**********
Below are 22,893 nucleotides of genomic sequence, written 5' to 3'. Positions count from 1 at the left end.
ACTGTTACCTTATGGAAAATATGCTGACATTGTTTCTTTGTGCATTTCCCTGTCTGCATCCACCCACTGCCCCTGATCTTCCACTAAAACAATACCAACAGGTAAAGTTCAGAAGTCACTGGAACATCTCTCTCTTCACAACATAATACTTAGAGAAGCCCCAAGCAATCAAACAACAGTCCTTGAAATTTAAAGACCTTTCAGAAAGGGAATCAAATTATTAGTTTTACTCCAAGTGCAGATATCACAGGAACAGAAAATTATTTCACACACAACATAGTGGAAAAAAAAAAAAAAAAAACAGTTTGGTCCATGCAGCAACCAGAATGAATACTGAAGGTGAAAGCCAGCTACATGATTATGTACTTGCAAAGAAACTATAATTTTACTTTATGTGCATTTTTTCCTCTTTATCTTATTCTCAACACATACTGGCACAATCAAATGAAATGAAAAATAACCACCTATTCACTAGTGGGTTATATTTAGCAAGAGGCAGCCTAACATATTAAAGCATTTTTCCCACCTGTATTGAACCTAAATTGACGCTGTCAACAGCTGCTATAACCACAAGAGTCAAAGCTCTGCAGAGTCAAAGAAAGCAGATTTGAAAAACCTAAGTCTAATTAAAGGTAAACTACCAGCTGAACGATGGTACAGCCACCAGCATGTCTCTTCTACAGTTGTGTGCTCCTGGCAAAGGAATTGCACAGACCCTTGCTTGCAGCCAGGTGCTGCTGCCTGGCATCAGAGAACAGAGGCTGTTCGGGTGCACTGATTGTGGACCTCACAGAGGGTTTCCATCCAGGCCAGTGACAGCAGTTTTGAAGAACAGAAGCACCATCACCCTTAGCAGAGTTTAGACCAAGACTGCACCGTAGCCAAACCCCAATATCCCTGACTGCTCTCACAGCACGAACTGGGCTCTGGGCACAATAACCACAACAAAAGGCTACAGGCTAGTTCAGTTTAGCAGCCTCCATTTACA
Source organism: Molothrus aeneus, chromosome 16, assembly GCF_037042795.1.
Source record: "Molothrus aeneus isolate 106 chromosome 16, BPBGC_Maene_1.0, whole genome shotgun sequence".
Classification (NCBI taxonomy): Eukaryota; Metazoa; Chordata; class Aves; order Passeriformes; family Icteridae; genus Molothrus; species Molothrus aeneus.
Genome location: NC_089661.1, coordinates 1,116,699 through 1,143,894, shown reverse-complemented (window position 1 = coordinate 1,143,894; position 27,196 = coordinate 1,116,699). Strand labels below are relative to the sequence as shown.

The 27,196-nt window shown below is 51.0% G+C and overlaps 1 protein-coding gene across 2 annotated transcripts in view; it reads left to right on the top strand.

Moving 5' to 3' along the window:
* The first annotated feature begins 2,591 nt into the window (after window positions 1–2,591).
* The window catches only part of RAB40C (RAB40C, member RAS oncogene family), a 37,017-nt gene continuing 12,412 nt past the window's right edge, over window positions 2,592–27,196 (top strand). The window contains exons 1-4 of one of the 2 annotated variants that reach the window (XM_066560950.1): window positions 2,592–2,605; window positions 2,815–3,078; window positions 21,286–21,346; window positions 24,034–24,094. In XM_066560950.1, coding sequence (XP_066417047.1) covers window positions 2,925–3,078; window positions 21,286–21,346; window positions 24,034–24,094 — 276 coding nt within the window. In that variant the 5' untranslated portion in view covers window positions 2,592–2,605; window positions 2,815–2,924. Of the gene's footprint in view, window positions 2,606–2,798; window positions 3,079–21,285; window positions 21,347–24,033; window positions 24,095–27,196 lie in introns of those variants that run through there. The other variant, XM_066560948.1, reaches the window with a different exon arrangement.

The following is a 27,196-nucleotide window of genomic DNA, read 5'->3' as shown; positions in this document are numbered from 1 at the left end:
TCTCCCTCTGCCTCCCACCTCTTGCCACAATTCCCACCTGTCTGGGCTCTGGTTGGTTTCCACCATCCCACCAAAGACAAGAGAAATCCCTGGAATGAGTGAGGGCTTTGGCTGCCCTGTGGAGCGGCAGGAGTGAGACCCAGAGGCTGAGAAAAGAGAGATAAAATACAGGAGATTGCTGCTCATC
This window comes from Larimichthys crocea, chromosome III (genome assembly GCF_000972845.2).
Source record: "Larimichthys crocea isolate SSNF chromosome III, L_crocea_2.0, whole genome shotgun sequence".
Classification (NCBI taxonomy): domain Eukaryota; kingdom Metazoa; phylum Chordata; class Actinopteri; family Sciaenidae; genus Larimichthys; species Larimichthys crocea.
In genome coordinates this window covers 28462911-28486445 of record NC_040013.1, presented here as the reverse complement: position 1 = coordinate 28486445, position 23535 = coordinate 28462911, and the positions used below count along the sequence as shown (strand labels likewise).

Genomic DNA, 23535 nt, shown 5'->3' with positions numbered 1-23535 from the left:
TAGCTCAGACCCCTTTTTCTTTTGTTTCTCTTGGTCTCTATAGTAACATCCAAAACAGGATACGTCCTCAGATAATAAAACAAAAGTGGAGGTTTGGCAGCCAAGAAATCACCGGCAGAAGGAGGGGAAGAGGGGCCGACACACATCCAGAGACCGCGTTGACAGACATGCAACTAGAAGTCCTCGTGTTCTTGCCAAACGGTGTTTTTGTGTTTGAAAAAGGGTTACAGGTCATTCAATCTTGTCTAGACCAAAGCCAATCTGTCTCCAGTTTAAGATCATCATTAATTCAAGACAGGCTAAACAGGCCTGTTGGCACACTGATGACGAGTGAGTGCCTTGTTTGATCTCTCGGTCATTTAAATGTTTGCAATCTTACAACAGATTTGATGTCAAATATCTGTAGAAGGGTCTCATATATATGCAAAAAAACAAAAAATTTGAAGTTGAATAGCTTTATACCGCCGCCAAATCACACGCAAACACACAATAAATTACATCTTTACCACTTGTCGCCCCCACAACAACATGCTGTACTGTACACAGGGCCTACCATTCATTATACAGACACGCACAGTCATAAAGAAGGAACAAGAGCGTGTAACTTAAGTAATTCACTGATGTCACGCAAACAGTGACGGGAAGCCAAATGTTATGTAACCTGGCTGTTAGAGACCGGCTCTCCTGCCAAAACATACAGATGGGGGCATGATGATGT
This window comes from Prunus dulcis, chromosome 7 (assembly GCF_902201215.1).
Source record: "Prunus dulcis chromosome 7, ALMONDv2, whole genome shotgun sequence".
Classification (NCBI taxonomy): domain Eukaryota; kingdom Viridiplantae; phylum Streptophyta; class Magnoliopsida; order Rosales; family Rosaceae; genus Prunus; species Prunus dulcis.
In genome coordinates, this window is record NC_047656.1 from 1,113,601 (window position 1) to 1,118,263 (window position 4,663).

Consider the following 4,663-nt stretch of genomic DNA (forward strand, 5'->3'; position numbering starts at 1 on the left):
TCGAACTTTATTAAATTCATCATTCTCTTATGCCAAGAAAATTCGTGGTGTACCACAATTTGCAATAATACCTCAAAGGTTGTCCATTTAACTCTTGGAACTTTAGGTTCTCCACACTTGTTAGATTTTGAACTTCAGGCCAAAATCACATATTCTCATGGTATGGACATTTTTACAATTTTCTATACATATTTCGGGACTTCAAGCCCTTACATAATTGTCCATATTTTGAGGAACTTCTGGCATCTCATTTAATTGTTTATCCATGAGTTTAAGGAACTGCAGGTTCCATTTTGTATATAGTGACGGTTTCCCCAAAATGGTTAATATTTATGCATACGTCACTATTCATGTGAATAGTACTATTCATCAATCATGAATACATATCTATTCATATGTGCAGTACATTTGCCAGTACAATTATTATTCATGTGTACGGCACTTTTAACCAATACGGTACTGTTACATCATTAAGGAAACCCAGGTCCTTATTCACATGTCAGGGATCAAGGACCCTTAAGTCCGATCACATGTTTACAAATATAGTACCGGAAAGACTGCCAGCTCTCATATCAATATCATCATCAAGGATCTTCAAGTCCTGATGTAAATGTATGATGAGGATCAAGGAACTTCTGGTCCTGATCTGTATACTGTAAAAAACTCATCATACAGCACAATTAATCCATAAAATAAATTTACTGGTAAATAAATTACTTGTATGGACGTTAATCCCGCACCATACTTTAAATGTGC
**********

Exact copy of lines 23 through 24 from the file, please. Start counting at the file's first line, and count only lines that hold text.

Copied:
Consider the following 4,663-nt stretch of genomic DNA (forward strand, 5'->3'; position numbering starts at 1 on the left):
TCGAACTTTATTAAATTCATCATTCTCTTATGCCAAGAAAATTCGTGGTGTACCACAATTTGCAATAATACCTCAAAGGTTGTCCATTTAACTCTTGGAACTTTAGGTTCTCCACACTTGTTAGATTTTGAACTTCAGGCCAAAATCACATATTCTCATGGTATGGACATTTTTACAATTTTCTATACATATTTCGGGACTTCAAGCCCTTACATAATTGTCCATATTTTGAGGAACTTCTGGCATCTCATTTAATTGTTTATCCATGAGTTTAAGGAACTGCAGGTTCCATTTTGTATATAGTGACGGTTTCCCCAAAATGGTTAATATTTATGCATACGTCACTATTCATGTGAATAGTACTATTCATCAATCATGAATACATATCTATTCATATGTGCAGTACATTTGCCAGTACAATTATTATTCATGTGTACGGCACTTTTAACCAATACGGTACTGTTACATCATTAAGGAAACCCAGGTCCTTATTCACATGTCAGGGATCAAGGACCCTTAAGTCCGATCACATGTTTACAAATATAGTACCGGAAAGACTGCCAGCTCTCATATCAATATCATCATCAAGGATCTTCAAGTCCTGATGTAAATGTATGATGAGGATCAAGGAACTTCTGGTCCTGATCTGTATACTGTAAAAAACTCATCATACAGCACAATTAATCCATAAAATAAATTTACTGGTAAATAAATTACTTGTATGGACGTTAATCCCGCACCATACTTTAAATGTGC